The price of gold will start today up +US$21 from yesterday at US$2354/oz.

Oil prices are up +US$1 at just over US$78.50/bbl in the US while the international Brent price is now over US$82.50/bbl.

The Kiwi dollar starts today up +¼c from yesterday at just on 61.5 USc. Against the Aussie we are unchanged at 92.4 AUc. Against the euro we are marginally firmer at 56.6 euro cents. That all means our TWI-5 starts today over 70.7, which is up +15 bps from yesterday.

The bitcoin price starts today at US$70,052 and up +3.4% from this time yesterday. Volatility over the past 24 hours has been modest though at just on +/- 1.7%.

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105 Comments

Normal rates exposing over paying for commercial property more likely. To much debt, not enough income....

🍿 

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17

There is usually not a lot of places to hide either between what you receive in rent and what you pay in interest.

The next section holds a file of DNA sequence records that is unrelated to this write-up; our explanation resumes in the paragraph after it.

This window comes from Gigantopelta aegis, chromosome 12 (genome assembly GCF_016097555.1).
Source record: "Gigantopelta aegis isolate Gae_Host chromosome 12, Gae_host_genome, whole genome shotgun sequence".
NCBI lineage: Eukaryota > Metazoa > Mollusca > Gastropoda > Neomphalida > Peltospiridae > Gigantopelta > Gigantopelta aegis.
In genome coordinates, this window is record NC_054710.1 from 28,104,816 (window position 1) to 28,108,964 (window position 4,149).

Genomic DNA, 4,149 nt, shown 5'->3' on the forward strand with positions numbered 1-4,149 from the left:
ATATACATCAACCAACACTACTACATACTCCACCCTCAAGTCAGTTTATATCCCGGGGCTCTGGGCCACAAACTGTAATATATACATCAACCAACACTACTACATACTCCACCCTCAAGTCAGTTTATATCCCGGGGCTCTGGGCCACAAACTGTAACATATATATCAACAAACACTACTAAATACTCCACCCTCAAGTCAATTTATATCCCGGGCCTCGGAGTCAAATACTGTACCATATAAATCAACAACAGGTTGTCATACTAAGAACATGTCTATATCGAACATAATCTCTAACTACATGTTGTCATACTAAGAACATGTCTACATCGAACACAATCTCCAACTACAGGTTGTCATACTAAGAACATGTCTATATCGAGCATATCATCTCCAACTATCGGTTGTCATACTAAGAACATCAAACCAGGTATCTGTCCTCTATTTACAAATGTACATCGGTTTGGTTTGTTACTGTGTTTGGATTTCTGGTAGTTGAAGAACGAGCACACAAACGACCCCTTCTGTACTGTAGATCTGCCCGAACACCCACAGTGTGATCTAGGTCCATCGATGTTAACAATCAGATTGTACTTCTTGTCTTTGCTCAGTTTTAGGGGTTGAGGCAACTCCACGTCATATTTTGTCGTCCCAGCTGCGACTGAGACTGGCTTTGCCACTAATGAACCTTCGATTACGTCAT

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6

You can almost feel a bail out coming. Any other investment it would just be bad luck. 

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3

Hosking was mentioning about interest rates dropping in some leading countries. That type of bailout?

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1

That might be the worst possible. 
I reckon we are much more susceptible to inflation than leading countries, we always have been, our rates have normally been 1 or 2% higher than elsewhere. 

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7

Agree lack of competition and monopoly pricing

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4